But we were going in the wrong direction. They kept telling me I was going to Atmore, the women’s penitentiary. Instead, we pulled up to the police station and they led me inside. More cops looked up when we came in and started calling me “Thing” and “Whore.” They booked me and took my fingerprints.
Then they put me back in the car and drove me to the city jail—the adult jail. Someone led me straight to a cell without giving me any chance to make a phone call. He opened the door and told me to get inside. He shut it hard behind me and turned the key. The lock fell into place with a heavy sound. It was the worst sound I ever heard. It sounded final. It said I was trapped.
When he went away, I looked around me: three bare walls, a toilet, and a cot. Then I feel down on my knees in the middle of the cell and started crying again. I didn’t know if anyone knew where I was or what had happened to me. I had no idea how long I would be there. I cried and I put my hands together and prayed like I had never prayed before.
On May 11, 1956, Ms. Colvin, along with three other women, testified in a Montgomery federal court about her incident on the bus. The case became known as Browder v. Gayle and was argued before the U.S. Supreme Court. Attorneys decided not to use Colvin in the lawsuit because they wanted to build a case that challenged the legality of bus segregation. Because of her resisting the infringement on her rights to sit anywhere on the bus, Ms. Colvin had been charged with disorderly conduct. Because Browder v. Gayle challenged the constitutionality of a state statute, the case was brought before a three-judge U.S. District Court panel. On June 5, 1956, the panel ruled two-to-one that segregation on Alabama’s intrastate buses was unconstitutional, citing Brown v. Board of Education as precedent for the verdict. On December 17, 1956, the United States Supreme Court rejected city and state appeals to reconsider their decision, and three days later the order for integrated buses arrived in Montgomery, Alabama on December 20, 1956.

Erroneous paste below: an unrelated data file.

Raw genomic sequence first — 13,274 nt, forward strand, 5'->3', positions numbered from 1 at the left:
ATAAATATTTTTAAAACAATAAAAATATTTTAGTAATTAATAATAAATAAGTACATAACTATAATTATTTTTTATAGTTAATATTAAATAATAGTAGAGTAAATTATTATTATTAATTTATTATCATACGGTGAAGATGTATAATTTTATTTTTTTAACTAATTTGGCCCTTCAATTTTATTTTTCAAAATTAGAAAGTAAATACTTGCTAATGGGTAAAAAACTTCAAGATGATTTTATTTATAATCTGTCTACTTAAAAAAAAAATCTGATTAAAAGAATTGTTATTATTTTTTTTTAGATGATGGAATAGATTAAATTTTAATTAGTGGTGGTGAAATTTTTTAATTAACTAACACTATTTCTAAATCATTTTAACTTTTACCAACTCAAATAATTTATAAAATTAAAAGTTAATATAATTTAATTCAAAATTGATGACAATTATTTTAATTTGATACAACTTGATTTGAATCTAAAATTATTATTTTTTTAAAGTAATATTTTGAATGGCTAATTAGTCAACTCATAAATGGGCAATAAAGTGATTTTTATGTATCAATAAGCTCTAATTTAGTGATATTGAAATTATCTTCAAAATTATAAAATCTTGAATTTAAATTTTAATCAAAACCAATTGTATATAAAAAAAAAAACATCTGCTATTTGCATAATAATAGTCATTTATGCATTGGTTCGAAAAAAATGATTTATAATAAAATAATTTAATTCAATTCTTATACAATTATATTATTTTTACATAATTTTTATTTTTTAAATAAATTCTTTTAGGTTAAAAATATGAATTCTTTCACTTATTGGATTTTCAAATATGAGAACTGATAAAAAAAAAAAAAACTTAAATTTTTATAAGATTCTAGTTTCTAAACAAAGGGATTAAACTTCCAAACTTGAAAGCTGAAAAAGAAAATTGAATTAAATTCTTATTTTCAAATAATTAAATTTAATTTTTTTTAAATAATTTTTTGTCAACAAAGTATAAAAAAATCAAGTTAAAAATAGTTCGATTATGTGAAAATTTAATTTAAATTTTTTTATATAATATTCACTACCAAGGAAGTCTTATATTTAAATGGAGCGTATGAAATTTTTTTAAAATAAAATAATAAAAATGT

On December 21, 1956, the boycott ended and buses were desgregated.
When the driver of the segregated bus, like the one shown above, ordered Claudette Colvin to get up, she refused, saying she’d paid her fare and it was her constitutional right. Two police officers handcuffed and arrested her. (Photo courtesy of Birmingham Public Library Department of Archives and Manuscripts)
After the bus boycott, Ms. Colvin found it difficult to obtain employment because of her arrest, so she moved to New York. She worked for thirty-six years as a CNA at the Mary Manning Walsh Nursing Home, retiring in 2004. Ms. Colvin never married. Her first child at the time of the boycott was a son, Raymond, whom she gave birth to in 1955. He died at the age of 37. A second son, an accountant, lives in Atlanta, Georgia.
Ms. Claudette Colvin is still proud of what she accomplished by standing up for her rights as a citizen and as an activist in the fight for equality and recognition of her humanity and her fellow Black citizens. Her brave actions paved the way for Sister Parks and many others who fought against a repressive and racist regime with their civil disobedience.
I’m not disappointed,” Ms. Colvin said. “Let the people know Rosa Parks was the right person for the boycott. But also let them know that the attorneys took four other women to the Supreme Court to challenge the law that led to the end of segregation”.
FROM FOOTNOTE TO FAME IN CIVIL RIGHTS HISTORY
NPR: BEFORE ROSA PARKS, THERE WAS CLAUDETTE COLVIN
BROWDER vs. GAYLE: THE CASE THAT ENDED BUS SEGREGATION ON MONTGOMERY, ALABAMA PUBLIC BUSES